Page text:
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Torture on massive scale in Syrian government prisons: Amnesty International

Detainees are frequently subjected to a beating, known as a "welcome party", after their arrival at a prison by guards using tools such as silicone bars or hoses.

By: AFP | Beirut |
Updated: August 18, 2016 8:40:59 am
syria, syrian civil war, syria war, syria jails, syrian government, syria government, syria abuse, syria jails abuse, syrian government forces, syria protests, syria rebels, syria civil war, syria war, syria news, middle east news, world news Anyone seen as an opponent of the government is at risk of arbitrary detention, torture, enforced disappearance and death in custody, according to Amnesty. REUTERS

Syrian authorities are committing torture on a “massive scale” in government prisons including beatings, electric shocks, rape and psychological abuse that amount to crimes against humanity, Amnesty International said today. More than 17,700 people are estimated to have died in custody in Syria since the country’s conflict began in March 2011, an average of more than 300 each month, the watchdog said in a report.

Anyone seen as an opponent of the government is at risk of arbitrary detention, torture, enforced disappearance and death in custody, according to Amnesty. It said the report was based on interviews with 65 torture survivors, mostly civilians, who described “appalling abuse and inhuman conditions” in intelligence agency detention centres and the Saydnaya Military Prison near Damascus.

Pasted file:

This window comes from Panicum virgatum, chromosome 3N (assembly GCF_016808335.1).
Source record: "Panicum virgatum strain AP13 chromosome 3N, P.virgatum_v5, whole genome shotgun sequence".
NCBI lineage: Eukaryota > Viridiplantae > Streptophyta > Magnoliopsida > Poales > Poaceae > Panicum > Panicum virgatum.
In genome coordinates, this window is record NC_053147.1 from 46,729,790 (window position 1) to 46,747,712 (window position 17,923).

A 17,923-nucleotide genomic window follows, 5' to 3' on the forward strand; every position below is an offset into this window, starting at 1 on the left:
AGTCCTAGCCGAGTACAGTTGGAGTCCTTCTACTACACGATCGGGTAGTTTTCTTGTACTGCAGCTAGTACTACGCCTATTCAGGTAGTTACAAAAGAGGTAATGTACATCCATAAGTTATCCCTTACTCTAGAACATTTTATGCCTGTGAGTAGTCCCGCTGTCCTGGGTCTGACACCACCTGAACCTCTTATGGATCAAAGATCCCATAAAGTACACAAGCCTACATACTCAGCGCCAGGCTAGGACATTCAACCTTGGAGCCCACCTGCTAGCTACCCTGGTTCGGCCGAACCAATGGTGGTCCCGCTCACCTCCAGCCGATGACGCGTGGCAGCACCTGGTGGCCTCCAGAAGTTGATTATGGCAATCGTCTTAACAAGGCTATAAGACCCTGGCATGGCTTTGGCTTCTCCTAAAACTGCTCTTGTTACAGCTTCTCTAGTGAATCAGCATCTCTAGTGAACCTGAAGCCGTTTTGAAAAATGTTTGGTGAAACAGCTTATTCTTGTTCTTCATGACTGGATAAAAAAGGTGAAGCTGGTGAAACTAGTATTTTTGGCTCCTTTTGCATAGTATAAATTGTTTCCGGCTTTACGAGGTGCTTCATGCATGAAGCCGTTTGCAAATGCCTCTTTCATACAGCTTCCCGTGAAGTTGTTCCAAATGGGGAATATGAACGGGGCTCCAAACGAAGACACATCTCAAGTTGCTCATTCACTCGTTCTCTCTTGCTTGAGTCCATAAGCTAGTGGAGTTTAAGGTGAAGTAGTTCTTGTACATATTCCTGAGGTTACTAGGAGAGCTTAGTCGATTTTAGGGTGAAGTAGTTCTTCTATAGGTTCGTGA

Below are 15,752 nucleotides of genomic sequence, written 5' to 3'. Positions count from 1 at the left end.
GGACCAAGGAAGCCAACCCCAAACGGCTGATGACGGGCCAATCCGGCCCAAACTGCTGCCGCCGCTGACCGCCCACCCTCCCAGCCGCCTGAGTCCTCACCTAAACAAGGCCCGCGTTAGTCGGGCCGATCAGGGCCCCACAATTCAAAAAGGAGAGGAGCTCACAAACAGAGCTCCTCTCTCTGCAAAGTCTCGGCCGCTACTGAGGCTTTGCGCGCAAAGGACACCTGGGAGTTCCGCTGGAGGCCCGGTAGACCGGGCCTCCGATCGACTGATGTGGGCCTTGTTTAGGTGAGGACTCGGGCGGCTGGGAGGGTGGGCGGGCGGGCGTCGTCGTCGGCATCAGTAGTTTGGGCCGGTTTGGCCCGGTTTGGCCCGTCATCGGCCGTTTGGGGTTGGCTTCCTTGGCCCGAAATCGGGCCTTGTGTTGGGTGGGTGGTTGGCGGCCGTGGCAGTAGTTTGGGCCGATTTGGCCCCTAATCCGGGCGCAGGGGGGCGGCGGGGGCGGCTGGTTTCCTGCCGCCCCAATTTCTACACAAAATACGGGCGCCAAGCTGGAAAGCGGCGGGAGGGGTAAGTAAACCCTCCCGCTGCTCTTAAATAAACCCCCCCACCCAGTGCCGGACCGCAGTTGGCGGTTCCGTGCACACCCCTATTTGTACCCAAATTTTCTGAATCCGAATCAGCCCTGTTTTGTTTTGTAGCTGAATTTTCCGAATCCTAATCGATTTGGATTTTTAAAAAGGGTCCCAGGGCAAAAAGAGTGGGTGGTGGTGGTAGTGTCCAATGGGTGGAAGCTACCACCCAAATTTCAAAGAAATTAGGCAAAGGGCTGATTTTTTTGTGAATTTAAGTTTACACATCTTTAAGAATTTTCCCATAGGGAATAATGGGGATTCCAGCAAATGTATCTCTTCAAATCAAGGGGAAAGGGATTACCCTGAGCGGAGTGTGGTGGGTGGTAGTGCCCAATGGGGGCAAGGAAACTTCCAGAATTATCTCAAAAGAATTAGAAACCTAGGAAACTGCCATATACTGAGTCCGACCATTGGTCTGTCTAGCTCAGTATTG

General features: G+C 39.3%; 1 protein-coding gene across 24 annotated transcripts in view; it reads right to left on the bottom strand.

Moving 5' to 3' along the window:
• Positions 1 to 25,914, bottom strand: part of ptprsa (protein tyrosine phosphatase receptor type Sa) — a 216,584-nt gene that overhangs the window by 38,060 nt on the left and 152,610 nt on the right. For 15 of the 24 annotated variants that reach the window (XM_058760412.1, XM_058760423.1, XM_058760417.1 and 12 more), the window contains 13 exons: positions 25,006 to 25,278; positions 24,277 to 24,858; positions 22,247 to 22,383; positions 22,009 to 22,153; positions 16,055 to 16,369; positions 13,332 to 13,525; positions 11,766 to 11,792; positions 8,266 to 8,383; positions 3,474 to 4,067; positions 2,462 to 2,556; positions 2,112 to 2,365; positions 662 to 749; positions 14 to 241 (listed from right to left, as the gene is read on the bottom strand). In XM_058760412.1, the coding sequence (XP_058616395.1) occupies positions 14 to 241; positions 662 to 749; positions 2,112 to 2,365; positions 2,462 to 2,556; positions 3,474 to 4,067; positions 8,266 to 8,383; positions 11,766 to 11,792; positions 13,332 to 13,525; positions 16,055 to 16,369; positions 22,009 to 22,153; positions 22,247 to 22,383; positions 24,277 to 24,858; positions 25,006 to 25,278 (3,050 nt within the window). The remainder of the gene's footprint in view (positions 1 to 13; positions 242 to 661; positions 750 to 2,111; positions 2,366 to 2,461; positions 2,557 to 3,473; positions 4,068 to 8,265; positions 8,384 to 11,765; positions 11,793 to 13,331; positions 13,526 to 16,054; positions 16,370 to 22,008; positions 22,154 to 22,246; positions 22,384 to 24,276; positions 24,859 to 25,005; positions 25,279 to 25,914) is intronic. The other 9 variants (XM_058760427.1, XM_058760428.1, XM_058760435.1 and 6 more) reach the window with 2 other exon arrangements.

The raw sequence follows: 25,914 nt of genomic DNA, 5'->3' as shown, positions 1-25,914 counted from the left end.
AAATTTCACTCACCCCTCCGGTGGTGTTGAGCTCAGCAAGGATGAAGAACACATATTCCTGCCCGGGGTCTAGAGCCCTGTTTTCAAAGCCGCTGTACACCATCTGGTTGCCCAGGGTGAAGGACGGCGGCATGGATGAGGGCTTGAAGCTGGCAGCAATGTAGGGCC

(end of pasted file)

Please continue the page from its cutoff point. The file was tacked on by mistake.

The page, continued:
Most described witnessing at least one, if not several, deaths in custody, Amnesty said. Detainees are frequently subjected to a beating, known as a “welcome party”, after their arrival at a prison by guards using tools such as silicone bars or hoses. “They had to break us; they treated us like animals. They wanted people to be as inhuman as possible,” according to a former detainee identified as Samer, who Amnesty said was arrested while transporting humanitarian supplies. “I didn’t see anyone die but I saw the blood, it was like a river,” he said.

Omar S, who was a 17-year-old high-school student at the time of his arrest in 2012 after taking part in demonstrations, said the detainees were asked upon their arrival if they were ill. “It felt like the purpose was death, some form of natural selection – to get rid of the weak as soon as they arrive,” he said. “They first asked my friend and he said, ‘Yes, I have breathing problems – I have asthma.’ They started beating him until he died, right there in front of me.”

The rights group said it had documented cases of rape and sexual violence against both men and women. They include Said, a pro-democracy activist, who said that he was suspended by one hand while blindfolded. “While I was hanging … they used an electroshock baton to hit my penis. Then they took the electroshock device and inserted it into my anus and switched it on. This was my first experience of rape. Then one of the guards asked for my face to be uncovered and I saw my father there. He had witnessed all of it.”

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